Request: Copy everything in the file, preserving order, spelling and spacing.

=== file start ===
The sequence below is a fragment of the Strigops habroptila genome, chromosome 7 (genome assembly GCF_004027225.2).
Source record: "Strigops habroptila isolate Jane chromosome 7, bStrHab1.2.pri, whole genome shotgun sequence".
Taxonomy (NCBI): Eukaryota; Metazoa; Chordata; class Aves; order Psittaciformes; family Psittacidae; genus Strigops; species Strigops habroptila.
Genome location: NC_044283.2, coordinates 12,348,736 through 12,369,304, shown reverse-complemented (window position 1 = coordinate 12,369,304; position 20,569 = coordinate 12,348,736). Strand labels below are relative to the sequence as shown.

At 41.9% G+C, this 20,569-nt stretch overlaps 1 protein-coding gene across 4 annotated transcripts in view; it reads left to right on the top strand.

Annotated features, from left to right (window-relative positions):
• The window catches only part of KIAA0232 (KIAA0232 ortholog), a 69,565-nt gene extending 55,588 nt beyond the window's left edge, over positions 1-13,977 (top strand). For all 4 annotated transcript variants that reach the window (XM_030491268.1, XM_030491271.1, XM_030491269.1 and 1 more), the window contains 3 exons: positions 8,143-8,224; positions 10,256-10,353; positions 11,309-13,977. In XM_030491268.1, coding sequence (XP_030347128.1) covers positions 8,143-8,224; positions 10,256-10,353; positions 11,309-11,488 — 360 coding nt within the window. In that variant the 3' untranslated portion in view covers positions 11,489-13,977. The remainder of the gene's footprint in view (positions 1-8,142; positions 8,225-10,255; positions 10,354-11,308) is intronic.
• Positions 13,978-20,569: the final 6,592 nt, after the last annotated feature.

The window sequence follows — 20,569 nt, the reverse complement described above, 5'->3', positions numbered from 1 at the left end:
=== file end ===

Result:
The sequence below is a fragment of the Strigops habroptila genome, chromosome 7 (genome assembly GCF_004027225.2).
Source record: "Strigops habroptila isolate Jane chromosome 7, bStrHab1.2.pri, whole genome shotgun sequence".
Taxonomy (NCBI): Eukaryota; Metazoa; Chordata; class Aves; order Psittaciformes; family Psittacidae; genus Strigops; species Strigops habroptila.
Genome location: NC_044283.2, coordinates 12,348,736 through 12,369,304, shown reverse-complemented (window position 1 = coordinate 12,369,304; position 20,569 = coordinate 12,348,736). Strand labels below are relative to the sequence as shown.

At 41.9% G+C, this 20,569-nt stretch overlaps 1 protein-coding gene across 4 annotated transcripts in view; it reads left to right on the top strand.

Annotated features, from left to right (window-relative positions):
• The window catches only part of KIAA0232 (KIAA0232 ortholog), a 69,565-nt gene extending 55,588 nt beyond the window's left edge, over positions 1-13,977 (top strand). For all 4 annotated transcript variants that reach the window (XM_030491268.1, XM_030491271.1, XM_030491269.1 and 1 more), the window contains 3 exons: positions 8,143-8,224; positions 10,256-10,353; positions 11,309-13,977. In XM_030491268.1, coding sequence (XP_030347128.1) covers positions 8,143-8,224; positions 10,256-10,353; positions 11,309-11,488 — 360 coding nt within the window. In that variant the 3' untranslated portion in view covers positions 11,489-13,977. The remainder of the gene's footprint in view (positions 1-8,142; positions 8,225-10,255; positions 10,354-11,308) is intronic.
• Positions 13,978-20,569: the final 6,592 nt, after the last annotated feature.

The window sequence follows — 20,569 nt, the reverse complement described above, 5'->3', positions numbered from 1 at the left end: